What makes OUATIH unique from the rest of the director’s films is context, both narratively and within Tarantino’s career. He’s famously said that he’ll stop directing after his tenth picture, expressing his worry that going further may ruin the prestige of his work. If that’s to be believed, and we hold him to his work, we’re entering the theatre witnessing the true twilight of his career. No longer is he the hotshot who reignited John Travolta’s and Pam Grier’s career, or the center of the movie violence argument. In a time of sequels, reboots and remakes, the idea of the movie star or original IP is slowly becoming quieted out in favor of surer, easier investments. A new wave of cinema is starting to set in, and Tarantino knows this. He’s always been a champion of film, and rightly views it as an art, an event where one should prepare themselves to go to. He still shoots on film, hates the mere thought of CGI, and wouldn’t dare be a director for hire. He knows he’s old fashioned, and his latest film is a meditation on that feeling, even becoming a little insecure about it. The two main characters spend the vast majority of the picture looking back at the good ol’ days or try their best to replicate that success. It’s all done with sincerity and authenticity, as if Tarantino is writing Rick Dalton through his own eyes. Rick hates hippies, and maintains a well-mannered, clean shaven demeanor, even if he stands out from the rest of the city. He doesn’t follow the current trends because he knows no other way than what he knows. Nostalgia is a powerful drug, and it’s used to infectious and tragic effect.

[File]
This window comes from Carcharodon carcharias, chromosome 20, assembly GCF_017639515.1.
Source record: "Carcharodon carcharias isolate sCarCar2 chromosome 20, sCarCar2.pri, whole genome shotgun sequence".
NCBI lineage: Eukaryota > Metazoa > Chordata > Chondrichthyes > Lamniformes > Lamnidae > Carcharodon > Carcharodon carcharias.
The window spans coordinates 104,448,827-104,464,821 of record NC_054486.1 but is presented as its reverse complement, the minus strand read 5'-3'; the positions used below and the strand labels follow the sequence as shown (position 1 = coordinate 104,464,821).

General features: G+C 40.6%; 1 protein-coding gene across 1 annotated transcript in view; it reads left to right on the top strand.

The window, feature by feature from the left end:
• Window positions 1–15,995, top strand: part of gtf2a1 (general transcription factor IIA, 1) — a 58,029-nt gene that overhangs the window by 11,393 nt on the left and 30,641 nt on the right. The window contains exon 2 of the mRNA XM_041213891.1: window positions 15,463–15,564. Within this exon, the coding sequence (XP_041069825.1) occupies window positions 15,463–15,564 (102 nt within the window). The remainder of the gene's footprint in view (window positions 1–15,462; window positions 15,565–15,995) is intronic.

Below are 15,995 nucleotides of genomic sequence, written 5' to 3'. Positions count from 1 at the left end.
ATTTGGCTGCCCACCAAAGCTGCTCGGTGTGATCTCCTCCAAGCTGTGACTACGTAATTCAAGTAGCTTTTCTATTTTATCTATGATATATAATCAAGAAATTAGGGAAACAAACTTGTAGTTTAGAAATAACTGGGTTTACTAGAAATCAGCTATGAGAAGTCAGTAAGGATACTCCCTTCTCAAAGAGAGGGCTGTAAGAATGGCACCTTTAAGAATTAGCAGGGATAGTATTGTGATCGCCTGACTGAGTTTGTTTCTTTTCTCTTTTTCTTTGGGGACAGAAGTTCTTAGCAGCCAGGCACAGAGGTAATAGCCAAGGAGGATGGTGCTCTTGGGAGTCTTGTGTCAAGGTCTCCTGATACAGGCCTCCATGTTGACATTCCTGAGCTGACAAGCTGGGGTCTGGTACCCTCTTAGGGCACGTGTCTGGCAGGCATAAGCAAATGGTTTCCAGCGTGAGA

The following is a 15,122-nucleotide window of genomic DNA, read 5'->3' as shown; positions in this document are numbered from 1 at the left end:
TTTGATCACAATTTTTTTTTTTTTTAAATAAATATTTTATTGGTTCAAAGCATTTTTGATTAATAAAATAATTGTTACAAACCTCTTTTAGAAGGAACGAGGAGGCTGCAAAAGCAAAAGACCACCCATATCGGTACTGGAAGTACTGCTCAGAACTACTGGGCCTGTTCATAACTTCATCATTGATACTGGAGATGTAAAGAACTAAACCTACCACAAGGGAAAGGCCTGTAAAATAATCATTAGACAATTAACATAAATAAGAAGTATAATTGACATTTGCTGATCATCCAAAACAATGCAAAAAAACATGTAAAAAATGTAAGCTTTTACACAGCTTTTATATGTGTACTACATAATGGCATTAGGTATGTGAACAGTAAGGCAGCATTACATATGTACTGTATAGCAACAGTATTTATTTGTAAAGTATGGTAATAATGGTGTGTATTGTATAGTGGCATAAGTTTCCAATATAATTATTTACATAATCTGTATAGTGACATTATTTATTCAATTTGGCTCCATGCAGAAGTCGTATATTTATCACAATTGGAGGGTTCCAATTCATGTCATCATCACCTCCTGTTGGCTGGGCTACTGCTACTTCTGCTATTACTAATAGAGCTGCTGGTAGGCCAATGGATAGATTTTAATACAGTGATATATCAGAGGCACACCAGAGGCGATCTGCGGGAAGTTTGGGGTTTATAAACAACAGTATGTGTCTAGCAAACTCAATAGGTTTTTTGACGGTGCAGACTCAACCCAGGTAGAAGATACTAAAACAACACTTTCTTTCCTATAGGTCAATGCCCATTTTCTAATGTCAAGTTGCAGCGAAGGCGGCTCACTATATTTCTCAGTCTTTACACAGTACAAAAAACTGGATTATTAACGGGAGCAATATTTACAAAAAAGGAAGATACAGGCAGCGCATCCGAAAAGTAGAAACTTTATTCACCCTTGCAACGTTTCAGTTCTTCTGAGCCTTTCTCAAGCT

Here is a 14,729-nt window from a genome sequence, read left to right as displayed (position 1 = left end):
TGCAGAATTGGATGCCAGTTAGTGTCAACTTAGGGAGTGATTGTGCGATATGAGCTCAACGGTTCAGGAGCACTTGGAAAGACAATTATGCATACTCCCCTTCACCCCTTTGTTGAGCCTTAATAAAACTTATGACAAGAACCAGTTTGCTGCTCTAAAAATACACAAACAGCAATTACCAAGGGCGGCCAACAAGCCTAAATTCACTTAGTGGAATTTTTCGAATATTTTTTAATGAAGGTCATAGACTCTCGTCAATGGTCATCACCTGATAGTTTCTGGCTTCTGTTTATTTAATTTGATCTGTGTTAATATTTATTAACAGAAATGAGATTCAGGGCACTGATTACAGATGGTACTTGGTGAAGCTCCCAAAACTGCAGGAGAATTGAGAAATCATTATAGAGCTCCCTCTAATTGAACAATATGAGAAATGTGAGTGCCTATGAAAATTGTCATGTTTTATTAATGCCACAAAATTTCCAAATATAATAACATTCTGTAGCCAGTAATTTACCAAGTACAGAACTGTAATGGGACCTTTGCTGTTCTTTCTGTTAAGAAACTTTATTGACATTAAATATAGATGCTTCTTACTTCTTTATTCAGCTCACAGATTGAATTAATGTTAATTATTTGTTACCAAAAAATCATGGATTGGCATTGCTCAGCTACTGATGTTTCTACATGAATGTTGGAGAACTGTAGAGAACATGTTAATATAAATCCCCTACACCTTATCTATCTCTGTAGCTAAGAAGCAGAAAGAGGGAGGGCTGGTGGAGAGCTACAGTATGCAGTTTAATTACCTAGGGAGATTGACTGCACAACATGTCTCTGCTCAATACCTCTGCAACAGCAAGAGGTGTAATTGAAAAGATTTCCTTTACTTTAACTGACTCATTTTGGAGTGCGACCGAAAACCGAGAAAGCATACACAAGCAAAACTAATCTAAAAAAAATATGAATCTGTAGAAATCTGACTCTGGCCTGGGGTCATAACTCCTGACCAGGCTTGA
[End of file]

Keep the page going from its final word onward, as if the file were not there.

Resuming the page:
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Sharon Tate is prevalent to the story, being a beacon of light and optimism that the new wave of cinema would bring in the oncoming decade. Her place in the story has become the central place of criticism for the film, ranging from the apparent lack of any meaningful screen time or how inconsequential she is in relation to the Manson family subplot. The critique of ample screen time is understandable sure, but the intent with Tate’s character isn’t just “Tarantinoing” her up, but instead act as the New Wave ready to take over Hollywood. Her optimism, kindness, cheerfulness is a direct contrast to not only the central protagonists, but how many view her legacy. Tarantino doesn’t dwell on the violent reality that Sharon meets, an event that will forever change how we look at her career and body of work. Here she’s portrayed as a star on the rise, one who lives in the moment dreaming of a fruitful career. She’s essentially the least flawed character Tarantino has ever penned, a brilliant juxtaposition to a violently tragic reality.

Once Upon a Time… in Hollywood is Tarantino’s Roma. This has all the trappings of a film made by him, but has moments that are so drawn out and specific, that we’re able to see the director’s gleeful affinity for cinema but also be wrapped up in its melancholy. It’s an examination of one’s own body of work and questions its own relevance going forward. This isn’t an old man shouting to the sky in rejection of the future, but rather a bittersweet tribute to a time that was pure and innocent, a fairytale of what was and what should’ve been.